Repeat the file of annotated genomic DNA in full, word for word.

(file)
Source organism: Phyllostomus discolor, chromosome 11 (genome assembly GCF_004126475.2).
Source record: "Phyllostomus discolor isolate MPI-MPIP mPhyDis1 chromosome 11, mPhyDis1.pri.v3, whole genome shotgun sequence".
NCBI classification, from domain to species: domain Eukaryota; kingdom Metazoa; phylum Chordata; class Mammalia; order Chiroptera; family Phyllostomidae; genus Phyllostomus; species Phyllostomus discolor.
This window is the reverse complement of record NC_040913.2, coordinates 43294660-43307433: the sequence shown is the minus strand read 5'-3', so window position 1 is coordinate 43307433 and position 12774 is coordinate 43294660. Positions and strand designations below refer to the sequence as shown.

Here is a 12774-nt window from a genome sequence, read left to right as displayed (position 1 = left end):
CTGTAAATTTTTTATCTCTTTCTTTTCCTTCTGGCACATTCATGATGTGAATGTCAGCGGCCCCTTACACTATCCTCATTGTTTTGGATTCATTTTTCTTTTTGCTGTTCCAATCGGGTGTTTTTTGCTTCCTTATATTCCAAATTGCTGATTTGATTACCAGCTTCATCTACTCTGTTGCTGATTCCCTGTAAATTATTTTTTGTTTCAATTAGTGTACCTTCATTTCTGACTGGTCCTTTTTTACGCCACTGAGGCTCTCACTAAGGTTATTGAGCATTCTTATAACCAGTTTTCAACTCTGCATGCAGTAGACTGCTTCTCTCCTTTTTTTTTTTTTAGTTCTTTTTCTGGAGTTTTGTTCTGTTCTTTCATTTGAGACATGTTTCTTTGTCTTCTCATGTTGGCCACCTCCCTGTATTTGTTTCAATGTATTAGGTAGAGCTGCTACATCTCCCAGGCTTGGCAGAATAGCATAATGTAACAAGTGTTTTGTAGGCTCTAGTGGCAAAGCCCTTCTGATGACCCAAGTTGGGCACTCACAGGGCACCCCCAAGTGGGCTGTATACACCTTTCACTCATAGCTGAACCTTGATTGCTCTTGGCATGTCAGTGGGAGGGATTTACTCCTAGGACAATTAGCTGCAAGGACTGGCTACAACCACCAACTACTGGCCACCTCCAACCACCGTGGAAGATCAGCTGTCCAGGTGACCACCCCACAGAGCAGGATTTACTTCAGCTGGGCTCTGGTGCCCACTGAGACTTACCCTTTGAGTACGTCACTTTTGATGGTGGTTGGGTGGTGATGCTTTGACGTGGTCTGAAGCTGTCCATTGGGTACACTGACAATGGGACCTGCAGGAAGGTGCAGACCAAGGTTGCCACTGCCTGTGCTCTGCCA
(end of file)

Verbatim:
Source organism: Phyllostomus discolor, chromosome 11 (genome assembly GCF_004126475.2).
Source record: "Phyllostomus discolor isolate MPI-MPIP mPhyDis1 chromosome 11, mPhyDis1.pri.v3, whole genome shotgun sequence".
NCBI classification, from domain to species: domain Eukaryota; kingdom Metazoa; phylum Chordata; class Mammalia; order Chiroptera; family Phyllostomidae; genus Phyllostomus; species Phyllostomus discolor.
This window is the reverse complement of record NC_040913.2, coordinates 43294660-43307433: the sequence shown is the minus strand read 5'-3', so window position 1 is coordinate 43307433 and position 12774 is coordinate 43294660. Positions and strand designations below refer to the sequence as shown.

Here is a 12774-nt window from a genome sequence, read left to right as displayed (position 1 = left end):
CTGTAAATTTTTTATCTCTTTCTTTTCCTTCTGGCACATTCATGATGTGAATGTCAGCGGCCCCTTACACTATCCTCATTGTTTTGGATTCATTTTTCTTTTTGCTGTTCCAATCGGGTGTTTTTTGCTTCCTTATATTCCAAATTGCTGATTTGATTACCAGCTTCATCTACTCTGTTGCTGATTCCCTGTAAATTATTTTTTGTTTCAATTAGTGTACCTTCATTTCTGACTGGTCCTTTTTTACGCCACTGAGGCTCTCACTAAGGTTATTGAGCATTCTTATAACCAGTTTTCAACTCTGCATGCAGTAGACTGCTTCTCTCCTTTTTTTTTTTTTAGTTCTTTTTCTGGAGTTTTGTTCTGTTCTTTCATTTGAGACATGTTTCTTTGTCTTCTCATGTTGGCCACCTCCCTGTATTTGTTTCAATGTATTAGGTAGAGCTGCTACATCTCCCAGGCTTGGCAGAATAGCATAATGTAACAAGTGTTTTGTAGGCTCTAGTGGCAAAGCCCTTCTGATGACCCAAGTTGGGCACTCACAGGGCACCCCCAAGTGGGCTGTATACACCTTTCACTCATAGCTGAACCTTGATTGCTCTTGGCATGTCAGTGGGAGGGATTTACTCCTAGGACAATTAGCTGCAAGGACTGGCTACAACCACCAACTACTGGCCACCTCCAACCACCGTGGAAGATCAGCTGTCCAGGTGACCACCCCACAGAGCAGGATTTACTTCAGCTGGGCTCTGGTGCCCACTGAGACTTACCCTTTGAGTACGTCACTTTTGATGGTGGTTGGGTGGTGATGCTTTGACGTGGTCTGAAGCTGTCCATTGGGTACACTGACAATGGGACCTGCAGGAAGGTGCAGACCAAGGTTGCCACTGCCTGTGCTCTGCCA